The Freedom To Wear What You Want

Posted: August 10, 2011 in Uncategorized

Everyone talks about the freedom to wear what you want to wear. Recently we had the Slut Walk in Delhi where people protested against sexual harassment – and against people who use the woman’s skimpy clothing as an excuse to harass or sexually attack her, as in ‘oh she was dressed like a slut, she deserved it!’ And so no one’s ever really liked the people who put the blame on women’s choice of clothing when they get harassed or the people who oppress women by ordering them to cover up against their will – neither have I.

But do people protest enough against the people who oppress women by saying they should not cover up?

Now this does sound quite odd since it’s not often you hear people whining about it. But honestly, I feel harassed, when someone tells me I shouldn’t cover my head. And in my honest opinion – this type of bullying is equally as bad as traditionalist extremists judging and casting out women who choose to show more skin. They both involve telling a woman what to do.

I was at the Foreign Registration Office yesterday, getting some papers in order since I’m new here in Delhi, and I saw this guy standing in front of me, bohemian-esque tshirt and shorts and long hair tied in a tiny bun on top of his head. He turns around and looks at me and smiles and says in an accent I couldn’t place, You know, I don’t like this whole covering up thing, why do you cover? Beautiful hair is natural, you should show it off!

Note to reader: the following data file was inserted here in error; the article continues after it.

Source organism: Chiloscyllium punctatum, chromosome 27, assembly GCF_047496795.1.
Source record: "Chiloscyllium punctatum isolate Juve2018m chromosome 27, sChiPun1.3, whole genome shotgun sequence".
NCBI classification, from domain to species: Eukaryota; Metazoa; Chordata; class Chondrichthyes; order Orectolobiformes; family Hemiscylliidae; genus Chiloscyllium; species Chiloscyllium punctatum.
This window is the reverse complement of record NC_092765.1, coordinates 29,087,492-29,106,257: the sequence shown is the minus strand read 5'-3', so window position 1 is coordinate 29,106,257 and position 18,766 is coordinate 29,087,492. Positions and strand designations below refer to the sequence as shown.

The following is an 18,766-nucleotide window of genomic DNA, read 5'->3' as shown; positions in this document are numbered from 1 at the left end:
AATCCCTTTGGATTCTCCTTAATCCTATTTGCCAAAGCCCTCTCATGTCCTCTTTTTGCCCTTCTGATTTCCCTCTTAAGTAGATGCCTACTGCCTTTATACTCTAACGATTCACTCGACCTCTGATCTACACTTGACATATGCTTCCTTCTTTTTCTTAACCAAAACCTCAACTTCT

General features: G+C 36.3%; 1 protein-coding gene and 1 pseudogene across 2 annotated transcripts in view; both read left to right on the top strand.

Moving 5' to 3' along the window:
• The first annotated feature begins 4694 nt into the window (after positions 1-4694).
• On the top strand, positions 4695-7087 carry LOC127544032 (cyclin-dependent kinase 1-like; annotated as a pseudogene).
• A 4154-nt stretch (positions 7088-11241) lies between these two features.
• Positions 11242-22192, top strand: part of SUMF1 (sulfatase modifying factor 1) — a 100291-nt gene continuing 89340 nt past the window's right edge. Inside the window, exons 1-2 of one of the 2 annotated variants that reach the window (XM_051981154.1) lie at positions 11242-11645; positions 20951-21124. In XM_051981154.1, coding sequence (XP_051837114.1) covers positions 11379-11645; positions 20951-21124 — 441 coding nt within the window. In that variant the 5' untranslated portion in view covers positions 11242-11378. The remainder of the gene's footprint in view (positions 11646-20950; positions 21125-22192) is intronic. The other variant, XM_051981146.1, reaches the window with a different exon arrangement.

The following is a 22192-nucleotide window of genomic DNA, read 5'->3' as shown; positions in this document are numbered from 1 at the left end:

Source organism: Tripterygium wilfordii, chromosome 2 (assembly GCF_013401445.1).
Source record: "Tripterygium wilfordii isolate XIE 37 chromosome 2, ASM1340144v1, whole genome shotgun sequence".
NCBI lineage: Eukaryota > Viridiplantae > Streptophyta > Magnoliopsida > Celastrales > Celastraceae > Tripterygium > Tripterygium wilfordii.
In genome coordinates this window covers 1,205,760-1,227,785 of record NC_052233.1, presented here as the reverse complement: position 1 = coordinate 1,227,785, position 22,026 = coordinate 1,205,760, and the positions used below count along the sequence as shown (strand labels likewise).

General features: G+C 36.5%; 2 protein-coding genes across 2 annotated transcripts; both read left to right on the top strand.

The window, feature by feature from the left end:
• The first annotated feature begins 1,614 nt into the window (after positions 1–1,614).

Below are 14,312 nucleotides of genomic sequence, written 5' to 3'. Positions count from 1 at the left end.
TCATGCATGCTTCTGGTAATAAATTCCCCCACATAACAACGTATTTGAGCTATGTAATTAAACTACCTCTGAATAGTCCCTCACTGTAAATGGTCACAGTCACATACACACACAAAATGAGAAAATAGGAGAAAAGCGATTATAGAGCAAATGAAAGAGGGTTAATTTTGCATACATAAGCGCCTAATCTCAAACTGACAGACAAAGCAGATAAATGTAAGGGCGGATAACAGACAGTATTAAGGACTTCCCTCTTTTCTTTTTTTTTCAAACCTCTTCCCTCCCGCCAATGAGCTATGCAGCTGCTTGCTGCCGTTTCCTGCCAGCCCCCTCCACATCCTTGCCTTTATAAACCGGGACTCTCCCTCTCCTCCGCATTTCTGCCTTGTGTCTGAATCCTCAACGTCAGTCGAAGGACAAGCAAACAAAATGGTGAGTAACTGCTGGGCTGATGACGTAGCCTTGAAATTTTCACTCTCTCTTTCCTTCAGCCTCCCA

Now I’m standing there thinking, And I should care about your opinion because…?
I mean, close your eyes and try to imagine it through my point of view – you’re wearing your jeans and your tshirt and minding your own business at, let’s say, the supermarket, buying your groceries and checking them in at the counter. While you’re in the line, the guy in front of you turns around and says, Hey man I disapprove of those clothes you’re wearing, why would you wear something like that? Just thought I’d let you know! kbye!


So I look at him and say, Well, I wear it because I want to wear it, isn’t that enough? You like wearing your tshirt, I like wearing this. 

Yes but your hair is natural, be natural! he says, with this look on his face like what he’s saying is the most obvious thing in the world and a counterargument would be nothing short of ridiculous.

Being naked is natural, doesn’t mean all of us like streaking does it?

He wasn’t convinced. He was quite certain that covering one’s hair was highly uncalled for by any standard or opinion. I’m a muslim too, but I don’t like when people cover… he tells me.

I just end the conversation with a shrug and say, I wear it because I like to, that’s all. That’s my right yeah?

He smiles and turns back to the counter.

I get curiousity, you know? I understand how someone wearing something or looking in a way that is different from the average or ordinary in your environment – can elicit curiousity. And curiousity I can handle and I like explaining to people who want to learn. But I get so sick and tired sometimes of this random disapproval for being openly and visibly religiously inclined. I didn’t think it was necessarily a point of religious freedom – but just plain old human freedom of individuality.